Social Security recipients can cheer: the 2024 COLA forecast just rose

Social Security COLA 2024 estimates rose in an unexpected twist: After the government reported further cooling of inflation in June, Social Security recipients finally have something to cheer about: The forecast for next year’s increase increased on Wednesday. 

June’s annual inflation rate was 3%, down from 4% in May and off a 40-year high of 9.1% in June 2022. In addition, it represented the smallest rise since March 2021, mainly due to a 16.7% decline in energy prices, although energy prices rose 0.6% on a monthly basis. Food prices rose 5.7%, but that was down from May’s 6.7% increase. Over the past 12 months, shelter, including rents, rose 7.8%, but still fell short of May’s 8% increase.

Social Security recipients can cheer: the 2024 COLA forecast just rose
Social Security recipients can cheer: the 2024 COLA forecast just rose

Social Security recipients, used to seeing their potential cost-of-living adjustment (COLA) decline with slower inflation, got an unexpected extra surprise with lower inflation. In its forecast, The Senior Citizens League, a nonprofit seniors group, estimates the COLA at 3% next year.  The rate is much lower than the four-decade high 8.7% COLA in 2023, but above last month’s estimate of 2.7%. 

The average trailing twelve-month inflation rate Johnson uses to project inflation in coming months rose slightly, affecting “our COLA estimate rising from 2.7% to 3% based on June data,” said Mary Johnson, Senior Citizens League policy analyst.

Cautious optimism

It’s good news for Social Security recipients to see inflation ebbing along with a higher COLA, but Johnson warned that this could all change again.

There are still three months of data to be collected before the COLA is announced in October, so this estimate may change. A COLA is calculated by comparing the average inflation of July, August, and September to the prior year. COLA is calculated as the percentage difference between the two.

Social Security recipients won’t know the bottom line until Medicare Part B premiums are announced. The Part B premiums are automatically deducted from the Social Security benefits of most beneficiaries.

“In many years, the Part B premium increase can consume most, if not all, of the COLA, leaving little to cover other price increases,” Johnson said.

According to the Medicare Trustees, monthly Part B premiums will rise to $174.80 in 2024 from $164.90 in 2019.

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This is an estimate, so it does not include any significant new costs that may arise after the estimate is released,” Johnsons said. One of the most significant costs could be Medicare’s coverage of a new Alzheimer’s drug, lecanemab, known as Leqembi. It is expected to cost $26,000 per year without insurance.”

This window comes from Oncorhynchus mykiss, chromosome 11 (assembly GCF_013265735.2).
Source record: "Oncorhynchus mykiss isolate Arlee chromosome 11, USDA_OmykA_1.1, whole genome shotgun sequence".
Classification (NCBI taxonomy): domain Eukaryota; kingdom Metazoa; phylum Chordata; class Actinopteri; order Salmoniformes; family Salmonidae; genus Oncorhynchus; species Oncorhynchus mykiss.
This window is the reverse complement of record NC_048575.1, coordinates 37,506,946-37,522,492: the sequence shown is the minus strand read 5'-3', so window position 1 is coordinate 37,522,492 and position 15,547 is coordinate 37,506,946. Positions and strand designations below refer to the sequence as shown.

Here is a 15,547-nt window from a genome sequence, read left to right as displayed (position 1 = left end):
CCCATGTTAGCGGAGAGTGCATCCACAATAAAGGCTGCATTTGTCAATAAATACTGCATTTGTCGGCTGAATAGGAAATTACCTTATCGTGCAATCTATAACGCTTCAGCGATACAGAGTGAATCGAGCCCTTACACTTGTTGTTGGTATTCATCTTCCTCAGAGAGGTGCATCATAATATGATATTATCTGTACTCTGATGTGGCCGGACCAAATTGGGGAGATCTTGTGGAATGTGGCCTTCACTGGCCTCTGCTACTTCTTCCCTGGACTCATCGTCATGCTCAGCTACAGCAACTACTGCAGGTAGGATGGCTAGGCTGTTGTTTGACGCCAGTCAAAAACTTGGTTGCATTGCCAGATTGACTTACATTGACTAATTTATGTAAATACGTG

Seniors are still reeling from 2021 and 2022 inflation

The purpose of annual COLAs is to ensure that Social Security beneficiaries’ purchasing power is not eroded by inflation.  The Census Bureau reported that COLA has not kept pace, and seniors were the only group whose poverty share increased between 2020 and 2021.    

According to Johnson, beneficiaries haven’t been able to recoup the losses they incurred in 2021 and 2022, when inflation reached a 40-year high.  

In 2021 and 2022, inflation was so severe that the average Social Security benefit fell behind by $1,054, causing 53% of retirees to doubt they will recover. 

Inflation has sparked the “unretirement” movement, where retired individuals return to work. 55% of retirees who returned to work said they did so because they needed more money, while 1 in 6 retirees were considering returning to work, according to Paychex.

How is COLA calculated? 

The Social Security Administration (SSA) bases its COLA each year on the average annual increase in the consumer price index for urban wage earners and clerical workers, or CPI-W. There are some slight differences between the CPI-W and the broad CPI released by the Labor Department each month. While the annual CPI rose 3% last month, the CPI-W increased 2.3%.  

In order to predict what COLA might be next year, the Senior Citizens League uses the most recent inflation data.

How many Americans qualify for the COLA increase? 

SSA administers programs for 70 million Americans, with retired workers and their dependents accounting for 76.9% of benefits.   

As of Dec. 31, nearly nine out of ten people over 65 received a Social Security benefit. The percentage of men and women who rely on Social Security for 90% or more of their income is 12% and 15%, respectively.

According to the Social Security Administration, the average monthly check for beneficiaries was $1,701.62. An increase of 3% would mean an additional $51 per month. The Social Security COLA increase for 2023 can be found here.

When is Social Security COLA announced?

Starting in January 2024, the next COLA will be announced in October.   

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